Much has been written on the importance of family caregiving to eldercare at home. Today, there are an estimated 46 million Americans, according to Opinion Research Corporation, who are directly involved in the care of a family member, elderly or other disabled in some way sufficiently to need assistance with basic activities of daily living. Many of these situations have been noted in research to include continence care, for incontinence, bladder and bowel control problems such urinary urgency or chronic constipation, or safe toileting including at night. There are also studies documenting the stress exerted on the family caregivers specifically due to incontinence, regardless of the level of infirmity of the care recipient.1 Although it has been reported in studies of families that incontinence is cited among the top three reasons for a family member to place a relative in a nursing home or other residential facility, there is little published research regarding the effect of intervention strategies for managing incontinence on elderly family caregivers providing care in their private homes.
Last fall, such a study was completed and published2 in which it was found that the two most stressful burdens both at the outset and after nine months were lack of time for one’s own needs and the impact of the recipient’s emotional and behavioral problems on the family caregiver. The third most stressful burden at the study’s outset was dealing with urinary incontinence, although it dropped to the sixth most stressful burden after the intervention with families was concluded. Intervention strategies such as tips for safe toileting, guidance for product choices, and encouragement for seeking periodic respite care for relief. Care recipients in the study were, on average, 75 years of age with 83% being female. Spouse (60%) and daughter caregivers (38%) averaged 62 years of age, with 74% of the total 59 being female.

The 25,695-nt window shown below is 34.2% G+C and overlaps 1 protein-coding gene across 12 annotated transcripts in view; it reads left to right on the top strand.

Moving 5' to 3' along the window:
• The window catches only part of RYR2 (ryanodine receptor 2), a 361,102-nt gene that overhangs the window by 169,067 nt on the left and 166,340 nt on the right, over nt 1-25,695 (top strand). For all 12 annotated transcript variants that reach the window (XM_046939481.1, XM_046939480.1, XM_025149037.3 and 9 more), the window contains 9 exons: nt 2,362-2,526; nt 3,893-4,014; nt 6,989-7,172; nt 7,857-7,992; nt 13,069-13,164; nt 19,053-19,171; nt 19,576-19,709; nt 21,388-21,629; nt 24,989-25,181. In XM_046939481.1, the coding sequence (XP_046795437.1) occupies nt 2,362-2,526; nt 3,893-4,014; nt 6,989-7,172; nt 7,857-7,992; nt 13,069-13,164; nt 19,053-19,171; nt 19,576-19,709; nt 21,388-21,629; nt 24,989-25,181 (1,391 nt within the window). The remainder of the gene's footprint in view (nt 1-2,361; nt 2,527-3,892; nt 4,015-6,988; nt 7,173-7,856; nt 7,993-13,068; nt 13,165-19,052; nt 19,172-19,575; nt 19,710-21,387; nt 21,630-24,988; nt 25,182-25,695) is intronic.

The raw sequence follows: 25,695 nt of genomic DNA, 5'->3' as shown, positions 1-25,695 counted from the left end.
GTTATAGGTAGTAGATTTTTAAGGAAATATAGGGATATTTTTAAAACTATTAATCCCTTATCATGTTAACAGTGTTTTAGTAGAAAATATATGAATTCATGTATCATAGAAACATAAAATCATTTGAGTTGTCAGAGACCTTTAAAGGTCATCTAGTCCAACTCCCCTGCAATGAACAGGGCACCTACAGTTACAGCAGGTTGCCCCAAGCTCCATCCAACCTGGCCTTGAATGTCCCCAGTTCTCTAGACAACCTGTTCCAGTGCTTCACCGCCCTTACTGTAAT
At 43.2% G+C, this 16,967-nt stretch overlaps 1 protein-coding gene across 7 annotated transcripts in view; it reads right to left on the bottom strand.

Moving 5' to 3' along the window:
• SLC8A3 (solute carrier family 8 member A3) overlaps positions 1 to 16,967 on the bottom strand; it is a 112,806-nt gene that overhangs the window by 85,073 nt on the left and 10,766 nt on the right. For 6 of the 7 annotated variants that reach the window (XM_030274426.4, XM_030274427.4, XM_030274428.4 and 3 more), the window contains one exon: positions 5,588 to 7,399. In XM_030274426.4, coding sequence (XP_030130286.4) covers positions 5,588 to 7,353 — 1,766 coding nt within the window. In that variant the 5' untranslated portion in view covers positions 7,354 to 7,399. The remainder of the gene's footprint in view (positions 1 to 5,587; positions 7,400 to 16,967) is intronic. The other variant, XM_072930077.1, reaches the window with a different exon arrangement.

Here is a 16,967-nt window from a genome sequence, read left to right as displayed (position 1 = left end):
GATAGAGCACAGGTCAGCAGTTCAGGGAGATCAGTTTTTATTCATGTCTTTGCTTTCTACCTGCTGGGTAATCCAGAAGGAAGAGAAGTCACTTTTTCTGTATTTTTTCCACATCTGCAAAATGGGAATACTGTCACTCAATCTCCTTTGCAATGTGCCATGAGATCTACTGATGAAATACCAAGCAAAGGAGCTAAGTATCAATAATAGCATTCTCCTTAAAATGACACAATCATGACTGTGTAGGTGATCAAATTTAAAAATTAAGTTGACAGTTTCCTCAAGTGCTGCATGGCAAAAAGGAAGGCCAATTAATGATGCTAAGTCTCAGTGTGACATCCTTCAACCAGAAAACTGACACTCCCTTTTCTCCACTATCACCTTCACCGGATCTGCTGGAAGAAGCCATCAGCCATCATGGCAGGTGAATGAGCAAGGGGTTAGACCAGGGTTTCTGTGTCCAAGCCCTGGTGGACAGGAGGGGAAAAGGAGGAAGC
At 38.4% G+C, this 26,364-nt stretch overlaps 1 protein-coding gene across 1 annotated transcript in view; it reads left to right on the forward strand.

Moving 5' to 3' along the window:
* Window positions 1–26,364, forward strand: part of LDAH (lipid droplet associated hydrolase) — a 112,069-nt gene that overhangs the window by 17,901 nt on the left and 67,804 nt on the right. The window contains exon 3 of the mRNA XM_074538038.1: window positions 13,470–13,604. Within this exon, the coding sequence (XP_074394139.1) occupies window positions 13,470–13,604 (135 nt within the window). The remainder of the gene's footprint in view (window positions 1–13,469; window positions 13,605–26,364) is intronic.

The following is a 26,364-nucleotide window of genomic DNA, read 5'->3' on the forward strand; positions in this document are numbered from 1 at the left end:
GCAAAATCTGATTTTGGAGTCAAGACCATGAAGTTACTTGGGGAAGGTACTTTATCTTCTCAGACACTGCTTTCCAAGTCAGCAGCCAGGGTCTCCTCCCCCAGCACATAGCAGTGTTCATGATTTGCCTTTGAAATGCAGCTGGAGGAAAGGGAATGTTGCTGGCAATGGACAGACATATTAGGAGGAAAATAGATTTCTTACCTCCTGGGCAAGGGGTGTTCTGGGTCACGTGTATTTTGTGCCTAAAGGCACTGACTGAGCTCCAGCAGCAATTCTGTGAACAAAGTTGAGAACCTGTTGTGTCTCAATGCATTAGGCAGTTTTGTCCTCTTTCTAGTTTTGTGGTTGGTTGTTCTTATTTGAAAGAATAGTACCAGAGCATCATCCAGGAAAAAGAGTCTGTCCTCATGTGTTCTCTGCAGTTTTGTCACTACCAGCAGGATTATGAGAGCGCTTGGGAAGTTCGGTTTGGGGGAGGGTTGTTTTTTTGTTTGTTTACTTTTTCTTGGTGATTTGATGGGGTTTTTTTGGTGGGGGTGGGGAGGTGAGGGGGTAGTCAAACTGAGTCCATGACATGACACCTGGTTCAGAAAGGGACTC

Although both studies are on Asian populations in countries other than the U.S., the findings still have relevance for us Americans. First, it helps us acknowledge that the burden of care is great and this burden is magnified when the recipient is also incontinent. Secondly, the burden can be at least partially lifted when people no longer feel trapped or helpless, when there is information and guidance and understanding offered through intervention.
How is it that in the U.S., the wealthiest nation on earth, we have largely turned our backs on especially older family caregivers who are the least equipped to manage a frail, elderly or disabled relative – who otherwise qualifies medically to be cared for by trained professionals in a long term care facility – by denying them education in absorbent product selection and usage and quality absorbent products designed to perform at a minimum threshold? The National Association For Continence has led for 18 months an effort to change this and facilitate the right intervention to ease that caregiver burden and in the process reduce waste, foolish product purchases, and fraudulent practices, while safeguarding both the skin integrity and dignity of the recipient. Read the recommendations, share them, and promote their adoption and implementation in YOUR state.
Nancy Muller, PhD
1 Gotoh M, Matsukaw Y, Yoshikaw Y, Funahashi Y, Kato M, & Hattori R (2009). Impact of urinary incontinence on the psychological burden of family caregivers. Neurourology & Urodynamics; 28 (6): 492 – 496.
2 Li H. (2011), retrieved online at http://www.nursinglibrary.org/vhl/handle/10755/181781, accessed July 13, 2012.